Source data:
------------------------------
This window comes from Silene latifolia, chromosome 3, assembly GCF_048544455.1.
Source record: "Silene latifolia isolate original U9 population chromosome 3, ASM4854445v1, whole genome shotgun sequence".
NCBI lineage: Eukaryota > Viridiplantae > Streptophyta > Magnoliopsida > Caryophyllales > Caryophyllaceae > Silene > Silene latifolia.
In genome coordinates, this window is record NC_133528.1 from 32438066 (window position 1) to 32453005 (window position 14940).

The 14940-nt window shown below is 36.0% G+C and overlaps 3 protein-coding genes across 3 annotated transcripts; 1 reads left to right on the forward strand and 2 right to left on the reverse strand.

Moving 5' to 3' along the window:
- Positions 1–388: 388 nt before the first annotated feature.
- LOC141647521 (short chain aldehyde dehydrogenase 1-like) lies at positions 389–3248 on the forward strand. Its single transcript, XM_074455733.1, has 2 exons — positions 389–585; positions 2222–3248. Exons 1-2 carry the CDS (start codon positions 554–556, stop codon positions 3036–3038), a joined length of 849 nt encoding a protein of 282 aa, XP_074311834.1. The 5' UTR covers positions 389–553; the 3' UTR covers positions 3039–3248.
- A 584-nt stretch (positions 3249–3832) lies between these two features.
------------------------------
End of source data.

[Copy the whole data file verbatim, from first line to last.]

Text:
This window comes from Silene latifolia, chromosome 3, assembly GCF_048544455.1.
Source record: "Silene latifolia isolate original U9 population chromosome 3, ASM4854445v1, whole genome shotgun sequence".
NCBI lineage: Eukaryota > Viridiplantae > Streptophyta > Magnoliopsida > Caryophyllales > Caryophyllaceae > Silene > Silene latifolia.
In genome coordinates, this window is record NC_133528.1 from 32438066 (window position 1) to 32453005 (window position 14940).

The 14940-nt window shown below is 36.0% G+C and overlaps 3 protein-coding genes across 3 annotated transcripts; 1 reads left to right on the forward strand and 2 right to left on the reverse strand.

Moving 5' to 3' along the window:
- Positions 1–388: 388 nt before the first annotated feature.
- LOC141647521 (short chain aldehyde dehydrogenase 1-like) lies at positions 389–3248 on the forward strand. Its single transcript, XM_074455733.1, has 2 exons — positions 389–585; positions 2222–3248. Exons 1-2 carry the CDS (start codon positions 554–556, stop codon positions 3036–3038), a joined length of 849 nt encoding a protein of 282 aa, XP_074311834.1. The 5' UTR covers positions 389–553; the 3' UTR covers positions 3039–3248.
- A 584-nt stretch (positions 3249–3832) lies between these two features.